Changing misconceptions about whisky
The world of whisky can be a complicated, confusing and mystifying one, yet it can also be delightful, delicious and wonderfully surprising.
There are many idiosyncrasies in the whisky category, and some unwritten rules which appear to have been handed down from generation to generation and yet don’t have the strength to be the rules which are apparently foundations of the category.
Many people claim to be whisky aficionados and yet say that you should never put anything in your whisky – it’s meant to be drunk neat. But when you actually speak to people in the know and people whose life is the water of life, that rule is well and truly kyboshed. Many distillers will say put whatever you like into your Scotch – with the possible exception of Scotland’s other legendary drink Irn Bru – but the common consensus is that a drop of water will soften the alcohol and help your Scotch to develop, open up and release new aromas and flavours.
Another growing misconception surrounding Scotch whisky is the belief that single malt Scotch is somehow a far superior product to its blended brother. The strange thing about this one is that blended whisky accounts for dramatically more of the global Scotch market than single malt. Blended whisky accounts for around 90 per cent of all Scotch whisky sales worldwide, and while the amount of single malt sold in recent years has increased, it is still a long, long way behind.
One brand really looking to change those consumer perceptions is Dewar’s, with its message that its premium blends are “Double-aged for extra smoothness” and that it is taking the opportunity to break down misconceptions with flavour.
It’s message explained by Dewar’s Brand Manager Andy Wren.
“Our year-round focus on Dewar’s Blended Whisky is to share the message that all of our premium blends are ‘Double-aged for extra-smoothness’. This expensive technique overseen by our award winning Master Blender, Stephanie Macleod, adds an additional layer of flavour and a silky texture to our perfectly blended whiskies.”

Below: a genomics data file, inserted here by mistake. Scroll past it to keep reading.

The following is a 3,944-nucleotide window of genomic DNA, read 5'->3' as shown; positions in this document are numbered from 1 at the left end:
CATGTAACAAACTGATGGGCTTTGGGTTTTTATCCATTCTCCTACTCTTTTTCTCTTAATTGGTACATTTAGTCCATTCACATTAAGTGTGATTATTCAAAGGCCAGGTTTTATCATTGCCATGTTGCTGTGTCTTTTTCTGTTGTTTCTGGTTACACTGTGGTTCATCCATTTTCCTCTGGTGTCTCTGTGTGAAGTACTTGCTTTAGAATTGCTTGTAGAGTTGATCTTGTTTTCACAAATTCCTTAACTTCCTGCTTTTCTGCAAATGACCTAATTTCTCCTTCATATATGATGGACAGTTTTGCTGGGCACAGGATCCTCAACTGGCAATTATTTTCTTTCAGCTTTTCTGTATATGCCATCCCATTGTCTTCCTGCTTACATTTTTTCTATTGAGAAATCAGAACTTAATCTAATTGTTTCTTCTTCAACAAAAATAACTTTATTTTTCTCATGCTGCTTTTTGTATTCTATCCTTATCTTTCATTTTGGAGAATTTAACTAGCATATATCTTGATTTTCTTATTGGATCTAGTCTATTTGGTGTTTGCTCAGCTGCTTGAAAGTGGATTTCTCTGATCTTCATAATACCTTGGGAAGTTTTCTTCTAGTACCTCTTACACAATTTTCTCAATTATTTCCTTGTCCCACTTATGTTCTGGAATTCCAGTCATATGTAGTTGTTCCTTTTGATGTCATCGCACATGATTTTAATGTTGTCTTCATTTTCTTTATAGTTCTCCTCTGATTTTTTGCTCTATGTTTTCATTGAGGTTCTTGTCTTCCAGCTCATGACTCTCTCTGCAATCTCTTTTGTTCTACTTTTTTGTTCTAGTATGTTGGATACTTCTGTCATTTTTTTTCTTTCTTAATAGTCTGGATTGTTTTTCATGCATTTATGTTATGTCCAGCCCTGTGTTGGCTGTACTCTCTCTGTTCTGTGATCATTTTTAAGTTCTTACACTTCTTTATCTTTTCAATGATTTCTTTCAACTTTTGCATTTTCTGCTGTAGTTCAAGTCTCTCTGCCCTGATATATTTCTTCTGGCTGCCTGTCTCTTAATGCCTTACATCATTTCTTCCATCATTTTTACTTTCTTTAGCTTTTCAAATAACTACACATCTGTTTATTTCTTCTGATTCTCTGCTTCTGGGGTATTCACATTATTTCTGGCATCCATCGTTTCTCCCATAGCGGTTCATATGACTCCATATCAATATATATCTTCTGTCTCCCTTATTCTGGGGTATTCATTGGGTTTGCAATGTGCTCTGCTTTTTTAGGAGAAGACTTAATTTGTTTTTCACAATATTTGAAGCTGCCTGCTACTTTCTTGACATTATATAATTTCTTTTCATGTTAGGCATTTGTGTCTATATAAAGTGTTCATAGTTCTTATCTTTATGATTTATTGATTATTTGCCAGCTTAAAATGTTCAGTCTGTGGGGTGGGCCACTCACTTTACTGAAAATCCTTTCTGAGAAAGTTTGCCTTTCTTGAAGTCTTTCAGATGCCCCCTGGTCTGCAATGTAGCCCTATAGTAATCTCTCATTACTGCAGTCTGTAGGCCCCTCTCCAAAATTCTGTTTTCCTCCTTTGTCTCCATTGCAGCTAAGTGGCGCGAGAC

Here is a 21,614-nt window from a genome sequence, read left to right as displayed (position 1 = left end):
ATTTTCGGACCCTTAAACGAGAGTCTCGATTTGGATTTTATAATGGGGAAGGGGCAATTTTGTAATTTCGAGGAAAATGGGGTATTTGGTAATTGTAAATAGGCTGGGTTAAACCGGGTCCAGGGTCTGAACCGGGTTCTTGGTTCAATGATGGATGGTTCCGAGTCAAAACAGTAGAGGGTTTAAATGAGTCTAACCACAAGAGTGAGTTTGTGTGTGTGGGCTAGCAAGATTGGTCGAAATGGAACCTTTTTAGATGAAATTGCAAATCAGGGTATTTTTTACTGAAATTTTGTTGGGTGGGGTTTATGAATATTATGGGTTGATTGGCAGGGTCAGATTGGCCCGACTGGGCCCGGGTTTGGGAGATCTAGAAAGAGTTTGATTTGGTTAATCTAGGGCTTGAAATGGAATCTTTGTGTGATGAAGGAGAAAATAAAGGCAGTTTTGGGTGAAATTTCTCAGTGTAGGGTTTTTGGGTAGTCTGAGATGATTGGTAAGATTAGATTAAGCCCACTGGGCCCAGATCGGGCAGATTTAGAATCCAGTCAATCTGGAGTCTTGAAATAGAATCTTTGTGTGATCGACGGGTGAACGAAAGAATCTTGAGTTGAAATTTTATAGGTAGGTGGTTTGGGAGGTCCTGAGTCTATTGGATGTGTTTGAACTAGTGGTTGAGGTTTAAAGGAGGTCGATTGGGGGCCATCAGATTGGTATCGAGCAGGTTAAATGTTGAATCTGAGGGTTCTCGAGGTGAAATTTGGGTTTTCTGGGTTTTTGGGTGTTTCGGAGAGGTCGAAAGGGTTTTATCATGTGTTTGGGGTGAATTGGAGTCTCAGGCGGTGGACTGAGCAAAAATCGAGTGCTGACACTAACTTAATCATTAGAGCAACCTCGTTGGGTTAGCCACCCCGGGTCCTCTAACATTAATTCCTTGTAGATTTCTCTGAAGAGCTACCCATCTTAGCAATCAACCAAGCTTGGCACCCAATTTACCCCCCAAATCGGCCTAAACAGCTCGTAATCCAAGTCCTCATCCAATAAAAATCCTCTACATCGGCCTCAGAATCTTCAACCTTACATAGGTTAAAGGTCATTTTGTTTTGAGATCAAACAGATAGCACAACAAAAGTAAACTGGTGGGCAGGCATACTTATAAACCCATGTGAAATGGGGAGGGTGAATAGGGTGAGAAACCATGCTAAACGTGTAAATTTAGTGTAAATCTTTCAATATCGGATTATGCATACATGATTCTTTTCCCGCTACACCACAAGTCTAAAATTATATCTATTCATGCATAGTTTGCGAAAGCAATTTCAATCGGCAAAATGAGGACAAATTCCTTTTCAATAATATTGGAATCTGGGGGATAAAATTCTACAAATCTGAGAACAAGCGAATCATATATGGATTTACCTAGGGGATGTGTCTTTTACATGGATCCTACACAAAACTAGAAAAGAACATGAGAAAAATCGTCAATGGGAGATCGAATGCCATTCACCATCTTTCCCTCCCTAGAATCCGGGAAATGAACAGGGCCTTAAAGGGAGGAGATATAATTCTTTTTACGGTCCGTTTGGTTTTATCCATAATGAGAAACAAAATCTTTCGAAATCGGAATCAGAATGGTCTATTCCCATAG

The technique means that with a whisky such as Dewar’s 12, the single malt and grain whiskies are aged for a minimum of 12 years and then blended together. This blend is then aged again, for around six months, and Wren says that this extra step “unlocks serious smoothness”.
With the Dewar’s brand ambassador team travelling around Australia and visiting bars and off-premise retailers, they are showcasing the taste of the double-aged whiskies against some of their single-aged ‘training stock’ and Wren says the exciting thing is that “you can really taste the difference”.
So with a product that has the flavour, aroma and smoothness to challenge misconceptions around blended whisky, Wren says there is now a great opportunity for venues, bars and retailers to challenge those people who claim “I don’t like blended whisky”.
“A lot of places put on special whisky flights or small samples of four to five whiskies as a set. It’s a great way to tour your world of whisky. Each will have different base grains and unique aging conditions. What we love most about events like World Whisky Day is the opportunity to break down misconceptions with flavour. I’ve hosted many tasting experiences where people actually believe they don’t like blended whisky. Try blind tasting a delicious Dewar’s 18 year old Scotch, you’ll be impressed!”
So as the whisky consumer changes and broadens you can be certain that they are getting younger and they are not just male. With this comes a wonderful opportunity to make sure that any misconceptions are challenged and defeated before they have a chance to take hold, and with it comes the opportunity to share the delights of premium blended whisky like Dewar’s with this growing consumer base.
“It is easier than ever for people to become interested and learn more about whisky. Brand based websites and trusted retail stores provide great information including tasting notes, history and production information for lots of whisky,’ says Wren.
“We have lots of research which shows the modern whisky consumer is entering the world of whisky at a younger age,” he adds. “We are speaking to 23-25 year old’s who are regularly ordering whisky in bars and buying from bottle shops. They are happy to trust their instincts and not just purchase what they recognise or what their parents drank. I think the modern whisky consumer doesn’t want to be associated with the dusty old feeling whisky but vibrant, personality driven brands they can connect with,”
The consumer is changing, the misconceptions are disappearing and the opportunities to be at the forefront of the popularity of premium blends are there for venues – you just need to make sure you are as willing as these new consumers to give this category a go.